What compels them? What is it about Mayo that requires them to take these grand, dramatic days to the brink of oblivion before they can summon the inspiration and fury to make their supporters believe all over again? 1951 and all of that: this one was curtains. After Dublin's Kevin McManamon's executed his inevitable heartbreaking goal and a couple of gorgeous points kicked by the Brogan brothers and then another clipped by the greased lightning that goes by the name of Jack McCaffrey, the Kerry management must have been putting away their note pads. It would be Dublin and Kerry: the old firm. What's another year for poor old Mayo?
So how did they get back into this? Even after Andy Moran thieved the ball away from Stephen Cluxton and forced Dublin's John Small to smuggle a ball off the line, Dublin were in control here. They still led by five points in the 65th minute. They just had to kill the game. But the Mayo team were seized by some inner demon now and ran at Dublin with true abandon and belief for the first time all day. With the day almost lost, they decided to reclaim it.
A huge fetch by
– dropped from the team before kick out and just in with four minutes to go – was like a portent. A black card for
. A point by
. A surging run by
and then a penalty calmly slotted by Cillian O’Connor, whose dead-ball dispatches were simply magnificent. Then Mayo storming forward again with Dublin, understandably, reeling. Andy Moran, their evergreen forward, chipped the equaliser. The big dream flared again.
"We are delighted with that," said Noel Connelly.
“We are delighted with the character of the team. Maybe in days gone by a seven-point deficit with 12 minutes to go may have been too much. But I thought the lads showed great determination and pressed on. The penalty gave us a bit of momentum again. In the end we were on top and were unlucky not to get a chance to nail it at the end but it didn’t happen.”
Just as in last year's All-Ireland semi-final against Donegal, the Dublin supporters saw a promising situation stray into something wild and unpredictable. The Dubs played some fine football, with Ciaran Kilkenny landing three excellent first-half points and Paul Flynn showing signs of touching his celestial heights. But the overall synchronicity was visible only in patches. The early departure of Rory O'Carroll, whose eye was then reportedly embroidered with 10 stitches, didn't help. "A black eye, yeah," said Jim Gavin, who didn't make much of the incident. "His eye was closed so he wasn't fit for returning to the game."
Black cards to Michael Darragh Macauley (50th minute) and Denis Bastick (67th minute) highlighted further difficulties and while Dublin’s defensive pattern coped well for the majority of the match, they looked to be in bother when the Mayo men became possessed by the realisation that another September was slipping away.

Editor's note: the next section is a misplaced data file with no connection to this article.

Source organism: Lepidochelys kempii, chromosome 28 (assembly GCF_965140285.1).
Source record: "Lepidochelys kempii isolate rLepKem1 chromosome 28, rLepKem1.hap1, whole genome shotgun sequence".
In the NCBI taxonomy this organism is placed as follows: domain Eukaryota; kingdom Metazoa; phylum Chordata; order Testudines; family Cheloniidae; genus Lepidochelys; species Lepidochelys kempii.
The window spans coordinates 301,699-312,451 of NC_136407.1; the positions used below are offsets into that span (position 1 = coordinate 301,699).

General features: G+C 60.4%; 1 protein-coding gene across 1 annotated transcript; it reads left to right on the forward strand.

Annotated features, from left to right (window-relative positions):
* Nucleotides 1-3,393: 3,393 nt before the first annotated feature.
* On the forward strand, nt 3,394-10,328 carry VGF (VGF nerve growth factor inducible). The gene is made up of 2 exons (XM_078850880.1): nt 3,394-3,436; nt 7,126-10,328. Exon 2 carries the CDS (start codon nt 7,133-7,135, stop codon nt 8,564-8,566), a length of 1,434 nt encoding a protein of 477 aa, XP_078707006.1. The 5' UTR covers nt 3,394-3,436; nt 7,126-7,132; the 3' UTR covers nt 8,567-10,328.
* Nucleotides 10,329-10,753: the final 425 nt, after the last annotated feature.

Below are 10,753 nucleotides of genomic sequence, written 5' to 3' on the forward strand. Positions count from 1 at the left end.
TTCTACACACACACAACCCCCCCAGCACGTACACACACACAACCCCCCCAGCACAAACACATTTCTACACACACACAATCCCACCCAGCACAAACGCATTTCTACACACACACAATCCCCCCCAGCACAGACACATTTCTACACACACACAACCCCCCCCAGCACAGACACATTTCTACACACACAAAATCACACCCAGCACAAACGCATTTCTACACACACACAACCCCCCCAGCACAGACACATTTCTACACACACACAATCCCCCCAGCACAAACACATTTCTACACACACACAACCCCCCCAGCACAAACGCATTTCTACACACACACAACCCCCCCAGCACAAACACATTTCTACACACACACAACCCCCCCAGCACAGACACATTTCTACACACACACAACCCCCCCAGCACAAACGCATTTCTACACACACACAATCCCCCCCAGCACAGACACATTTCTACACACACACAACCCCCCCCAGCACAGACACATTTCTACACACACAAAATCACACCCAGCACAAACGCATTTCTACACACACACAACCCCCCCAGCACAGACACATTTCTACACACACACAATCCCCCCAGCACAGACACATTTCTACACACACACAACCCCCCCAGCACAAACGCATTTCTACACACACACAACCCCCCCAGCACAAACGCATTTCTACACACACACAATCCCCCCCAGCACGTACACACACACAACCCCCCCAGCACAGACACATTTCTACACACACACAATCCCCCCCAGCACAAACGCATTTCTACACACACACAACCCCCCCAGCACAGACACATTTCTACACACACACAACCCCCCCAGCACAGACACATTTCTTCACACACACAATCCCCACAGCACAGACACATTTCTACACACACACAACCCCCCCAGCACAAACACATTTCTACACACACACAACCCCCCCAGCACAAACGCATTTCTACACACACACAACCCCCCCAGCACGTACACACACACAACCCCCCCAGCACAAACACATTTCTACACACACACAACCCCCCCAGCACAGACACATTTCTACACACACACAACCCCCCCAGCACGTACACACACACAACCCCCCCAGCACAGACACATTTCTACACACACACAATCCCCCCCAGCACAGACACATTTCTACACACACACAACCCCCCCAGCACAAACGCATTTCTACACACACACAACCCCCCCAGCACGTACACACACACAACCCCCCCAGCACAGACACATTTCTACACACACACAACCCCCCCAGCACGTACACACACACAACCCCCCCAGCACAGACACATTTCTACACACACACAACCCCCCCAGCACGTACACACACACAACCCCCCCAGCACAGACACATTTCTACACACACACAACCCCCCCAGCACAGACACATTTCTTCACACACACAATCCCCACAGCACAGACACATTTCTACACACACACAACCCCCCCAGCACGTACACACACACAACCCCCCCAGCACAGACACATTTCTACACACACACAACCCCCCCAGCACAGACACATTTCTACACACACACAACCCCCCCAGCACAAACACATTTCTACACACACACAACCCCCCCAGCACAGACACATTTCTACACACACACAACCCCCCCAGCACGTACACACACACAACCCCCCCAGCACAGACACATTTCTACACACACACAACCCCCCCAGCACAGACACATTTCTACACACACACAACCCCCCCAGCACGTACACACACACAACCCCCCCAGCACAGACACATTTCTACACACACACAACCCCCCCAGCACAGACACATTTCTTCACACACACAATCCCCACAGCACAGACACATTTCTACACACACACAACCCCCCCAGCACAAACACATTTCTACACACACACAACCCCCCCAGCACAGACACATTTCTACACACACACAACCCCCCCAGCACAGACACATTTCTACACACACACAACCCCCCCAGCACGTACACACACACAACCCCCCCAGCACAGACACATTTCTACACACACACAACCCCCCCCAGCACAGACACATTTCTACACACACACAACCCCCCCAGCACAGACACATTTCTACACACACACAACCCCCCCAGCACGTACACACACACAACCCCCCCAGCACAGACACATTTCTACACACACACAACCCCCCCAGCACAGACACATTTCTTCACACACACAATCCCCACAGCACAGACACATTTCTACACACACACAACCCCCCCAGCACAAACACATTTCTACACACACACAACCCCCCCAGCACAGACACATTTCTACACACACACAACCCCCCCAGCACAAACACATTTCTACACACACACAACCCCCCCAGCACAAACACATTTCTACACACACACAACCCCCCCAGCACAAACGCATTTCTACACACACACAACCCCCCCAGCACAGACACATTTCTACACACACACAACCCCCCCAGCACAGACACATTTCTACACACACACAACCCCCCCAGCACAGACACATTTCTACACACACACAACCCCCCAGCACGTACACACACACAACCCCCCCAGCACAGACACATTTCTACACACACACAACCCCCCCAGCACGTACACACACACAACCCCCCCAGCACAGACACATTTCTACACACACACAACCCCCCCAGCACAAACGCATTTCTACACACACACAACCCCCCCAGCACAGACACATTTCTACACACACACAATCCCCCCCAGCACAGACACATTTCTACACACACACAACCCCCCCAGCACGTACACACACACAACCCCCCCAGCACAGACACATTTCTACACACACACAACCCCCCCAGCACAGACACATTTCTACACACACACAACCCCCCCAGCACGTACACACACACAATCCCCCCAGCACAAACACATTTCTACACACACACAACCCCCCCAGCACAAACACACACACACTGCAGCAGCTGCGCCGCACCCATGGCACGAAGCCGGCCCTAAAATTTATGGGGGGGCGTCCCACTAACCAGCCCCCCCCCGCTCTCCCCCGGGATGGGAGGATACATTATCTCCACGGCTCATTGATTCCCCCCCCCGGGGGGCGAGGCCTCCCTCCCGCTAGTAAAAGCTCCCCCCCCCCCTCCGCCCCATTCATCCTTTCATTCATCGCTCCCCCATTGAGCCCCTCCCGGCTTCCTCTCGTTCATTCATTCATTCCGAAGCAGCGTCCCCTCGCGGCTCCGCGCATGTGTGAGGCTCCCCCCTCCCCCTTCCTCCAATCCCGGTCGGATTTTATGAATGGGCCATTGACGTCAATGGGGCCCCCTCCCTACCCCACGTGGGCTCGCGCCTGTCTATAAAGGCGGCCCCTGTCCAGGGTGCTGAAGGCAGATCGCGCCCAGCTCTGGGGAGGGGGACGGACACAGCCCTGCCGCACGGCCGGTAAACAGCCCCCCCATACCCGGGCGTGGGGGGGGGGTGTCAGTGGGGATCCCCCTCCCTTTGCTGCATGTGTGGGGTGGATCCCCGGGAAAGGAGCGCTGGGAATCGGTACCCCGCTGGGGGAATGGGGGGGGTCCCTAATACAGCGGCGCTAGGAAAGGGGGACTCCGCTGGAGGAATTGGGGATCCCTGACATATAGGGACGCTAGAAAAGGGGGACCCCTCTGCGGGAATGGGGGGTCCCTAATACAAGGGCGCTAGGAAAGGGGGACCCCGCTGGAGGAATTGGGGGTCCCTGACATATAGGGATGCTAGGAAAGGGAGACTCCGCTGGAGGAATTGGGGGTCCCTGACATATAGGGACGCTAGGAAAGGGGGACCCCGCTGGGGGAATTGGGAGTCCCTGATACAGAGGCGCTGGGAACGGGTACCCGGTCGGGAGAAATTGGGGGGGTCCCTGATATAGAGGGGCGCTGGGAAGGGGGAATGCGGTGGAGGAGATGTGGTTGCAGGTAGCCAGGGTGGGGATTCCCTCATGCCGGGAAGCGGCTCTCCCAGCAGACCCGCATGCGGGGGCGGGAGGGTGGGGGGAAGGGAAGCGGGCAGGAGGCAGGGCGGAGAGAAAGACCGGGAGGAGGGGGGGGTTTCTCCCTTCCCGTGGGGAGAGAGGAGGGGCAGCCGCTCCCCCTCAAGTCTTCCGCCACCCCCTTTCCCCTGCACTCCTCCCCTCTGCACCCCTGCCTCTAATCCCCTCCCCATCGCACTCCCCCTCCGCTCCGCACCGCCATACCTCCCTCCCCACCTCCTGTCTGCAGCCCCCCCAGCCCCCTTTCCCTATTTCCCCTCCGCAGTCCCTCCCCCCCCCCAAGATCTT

A lot of errors
“Mayo played well and came at us hard,” was Gavin’s measured analysis of that closing period. “They got a couple of frees and scores. It was an exciting game. Technically there were a lot of errors in it. For our part that game will do us the world of good.”
That seemed fair. The gentle pastures of Leinster seem far away now. Mayo fans laughed darkly at the confirmation that they won’t be dispatched to Limerick to this year’s replay but for all of the late heroics of the Mayo team, they were at the mercy of Stephen Cluxton’s radar-like kicking when he trotted forward to kick a 74th minute free which was awarded to Dublin when most of the action was happening away from the ball. For once, the gods smiled on Mayo: the Parnells’ man shot was off.
“It is well within his range,” said Gavin. “Just one of those things. He’ll be back. He is a very strong man mentally and if the opportunity arises I am sure he will take it the next day.”
Can Mayo take their second chance? They find themselves back precisely where they were a year ago: architects of another August day of high theatre. They produce such periods of explosive, emotionally charged football that they would be a frightening prospect if they could summon that from the get-go. Connelly paused when asked if he felt the Westerners had underperformed for the first hour.
“Well, we created chances and had eight wides in the second half. Disappointed with the chances we missed, yes. But I don’t think we underperformed, especially with 12 to go when we were under the cosh.”
That was a fair point. Still: it was only when confronted with defeat that Mayo discovered that streak of unreasonable courage which has made them such a fascinating and popular team over the last half decade. So Mayo and Dublin will thunder into it again next Saturday. Will the winners be fit to stand when it comes to playing Kerry?